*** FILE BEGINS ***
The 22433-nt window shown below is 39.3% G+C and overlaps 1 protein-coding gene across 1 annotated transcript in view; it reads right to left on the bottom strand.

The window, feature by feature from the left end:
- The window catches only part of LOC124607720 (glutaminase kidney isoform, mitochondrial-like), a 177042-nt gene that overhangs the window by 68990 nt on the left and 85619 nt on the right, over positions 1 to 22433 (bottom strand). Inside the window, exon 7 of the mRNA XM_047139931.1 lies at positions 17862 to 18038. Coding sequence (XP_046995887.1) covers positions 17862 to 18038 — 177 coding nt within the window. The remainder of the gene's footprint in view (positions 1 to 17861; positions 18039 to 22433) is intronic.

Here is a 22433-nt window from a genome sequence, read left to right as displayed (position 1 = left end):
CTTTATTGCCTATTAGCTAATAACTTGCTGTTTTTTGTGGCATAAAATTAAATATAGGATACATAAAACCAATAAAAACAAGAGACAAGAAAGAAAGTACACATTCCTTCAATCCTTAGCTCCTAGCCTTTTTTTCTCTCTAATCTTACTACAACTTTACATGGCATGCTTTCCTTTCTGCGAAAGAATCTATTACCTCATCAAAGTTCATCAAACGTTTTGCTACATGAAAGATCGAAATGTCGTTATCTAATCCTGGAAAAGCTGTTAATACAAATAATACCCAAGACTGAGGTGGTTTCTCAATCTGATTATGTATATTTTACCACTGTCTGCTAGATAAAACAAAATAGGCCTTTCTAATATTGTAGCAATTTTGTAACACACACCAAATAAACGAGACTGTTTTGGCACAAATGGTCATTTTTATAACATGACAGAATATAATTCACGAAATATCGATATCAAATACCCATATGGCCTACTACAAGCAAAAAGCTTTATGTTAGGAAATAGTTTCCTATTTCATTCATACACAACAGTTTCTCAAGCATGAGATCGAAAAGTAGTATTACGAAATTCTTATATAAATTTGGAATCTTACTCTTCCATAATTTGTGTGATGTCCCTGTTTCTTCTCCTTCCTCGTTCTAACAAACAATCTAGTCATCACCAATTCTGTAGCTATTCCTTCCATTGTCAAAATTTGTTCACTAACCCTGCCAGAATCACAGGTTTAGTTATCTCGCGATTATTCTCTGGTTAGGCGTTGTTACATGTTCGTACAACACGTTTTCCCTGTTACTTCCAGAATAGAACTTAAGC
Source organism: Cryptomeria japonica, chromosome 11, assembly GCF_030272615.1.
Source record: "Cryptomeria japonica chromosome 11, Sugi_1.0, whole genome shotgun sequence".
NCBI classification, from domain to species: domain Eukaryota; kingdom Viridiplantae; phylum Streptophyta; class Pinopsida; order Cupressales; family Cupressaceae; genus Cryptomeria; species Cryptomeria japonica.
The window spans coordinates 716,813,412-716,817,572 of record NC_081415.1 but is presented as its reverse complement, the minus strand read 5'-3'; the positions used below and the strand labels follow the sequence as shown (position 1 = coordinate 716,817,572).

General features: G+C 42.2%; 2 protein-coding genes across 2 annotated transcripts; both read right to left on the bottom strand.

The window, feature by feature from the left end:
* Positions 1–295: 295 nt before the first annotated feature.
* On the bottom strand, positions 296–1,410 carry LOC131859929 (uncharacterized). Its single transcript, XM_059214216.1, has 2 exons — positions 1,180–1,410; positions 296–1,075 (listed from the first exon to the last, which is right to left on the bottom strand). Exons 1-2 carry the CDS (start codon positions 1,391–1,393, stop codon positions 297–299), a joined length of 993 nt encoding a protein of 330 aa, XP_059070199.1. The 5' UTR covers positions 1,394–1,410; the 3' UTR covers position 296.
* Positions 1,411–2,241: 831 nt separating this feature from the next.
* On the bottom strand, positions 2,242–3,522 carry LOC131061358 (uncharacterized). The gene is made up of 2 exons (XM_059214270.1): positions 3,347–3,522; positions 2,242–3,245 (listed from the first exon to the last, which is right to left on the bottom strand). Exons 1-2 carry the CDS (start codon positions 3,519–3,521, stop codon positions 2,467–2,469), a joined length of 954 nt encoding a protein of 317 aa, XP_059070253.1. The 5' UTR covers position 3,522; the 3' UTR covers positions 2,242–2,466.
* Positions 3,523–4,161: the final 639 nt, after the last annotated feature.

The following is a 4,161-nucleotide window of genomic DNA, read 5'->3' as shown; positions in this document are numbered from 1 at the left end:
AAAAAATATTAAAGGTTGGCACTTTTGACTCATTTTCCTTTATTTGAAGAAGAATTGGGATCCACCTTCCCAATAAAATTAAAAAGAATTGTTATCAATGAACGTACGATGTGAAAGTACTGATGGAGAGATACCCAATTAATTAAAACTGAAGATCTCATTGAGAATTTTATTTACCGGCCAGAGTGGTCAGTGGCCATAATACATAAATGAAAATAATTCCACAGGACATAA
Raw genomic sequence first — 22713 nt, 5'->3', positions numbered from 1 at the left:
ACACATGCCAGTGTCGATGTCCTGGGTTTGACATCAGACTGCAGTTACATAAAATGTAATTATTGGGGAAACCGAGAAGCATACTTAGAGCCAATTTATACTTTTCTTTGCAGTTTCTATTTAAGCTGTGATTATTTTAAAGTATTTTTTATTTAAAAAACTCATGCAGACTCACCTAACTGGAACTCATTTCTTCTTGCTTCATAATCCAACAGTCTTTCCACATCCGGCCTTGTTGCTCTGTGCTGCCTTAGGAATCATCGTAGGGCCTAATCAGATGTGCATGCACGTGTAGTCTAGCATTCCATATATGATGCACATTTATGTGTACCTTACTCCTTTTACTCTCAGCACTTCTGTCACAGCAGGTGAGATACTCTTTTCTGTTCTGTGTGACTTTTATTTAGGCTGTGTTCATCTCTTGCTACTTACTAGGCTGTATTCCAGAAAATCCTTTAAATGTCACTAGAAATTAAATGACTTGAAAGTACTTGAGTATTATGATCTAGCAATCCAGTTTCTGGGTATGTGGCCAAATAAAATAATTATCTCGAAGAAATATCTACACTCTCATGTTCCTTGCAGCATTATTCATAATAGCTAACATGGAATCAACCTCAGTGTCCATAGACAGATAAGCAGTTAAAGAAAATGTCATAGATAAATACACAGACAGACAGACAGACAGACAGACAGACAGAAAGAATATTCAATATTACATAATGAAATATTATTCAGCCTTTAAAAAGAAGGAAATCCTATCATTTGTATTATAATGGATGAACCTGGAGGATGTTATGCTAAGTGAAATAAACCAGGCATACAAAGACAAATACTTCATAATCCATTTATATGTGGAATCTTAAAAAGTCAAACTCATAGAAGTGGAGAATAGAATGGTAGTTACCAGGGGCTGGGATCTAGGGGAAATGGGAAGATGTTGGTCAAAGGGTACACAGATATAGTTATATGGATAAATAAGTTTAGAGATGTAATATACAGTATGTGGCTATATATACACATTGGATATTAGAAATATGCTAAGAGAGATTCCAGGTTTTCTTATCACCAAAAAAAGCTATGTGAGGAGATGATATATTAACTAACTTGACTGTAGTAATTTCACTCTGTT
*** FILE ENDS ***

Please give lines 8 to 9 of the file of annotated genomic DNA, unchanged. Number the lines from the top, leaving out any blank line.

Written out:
NCBI classification, from domain to species: domain Eukaryota; kingdom Viridiplantae; phylum Streptophyta; class Pinopsida; order Cupressales; family Cupressaceae; genus Cryptomeria; species Cryptomeria japonica.
The window spans coordinates 716,813,412-716,817,572 of record NC_081415.1 but is presented as its reverse complement, the minus strand read 5'-3'; the positions used below and the strand labels follow the sequence as shown (position 1 = coordinate 716,817,572).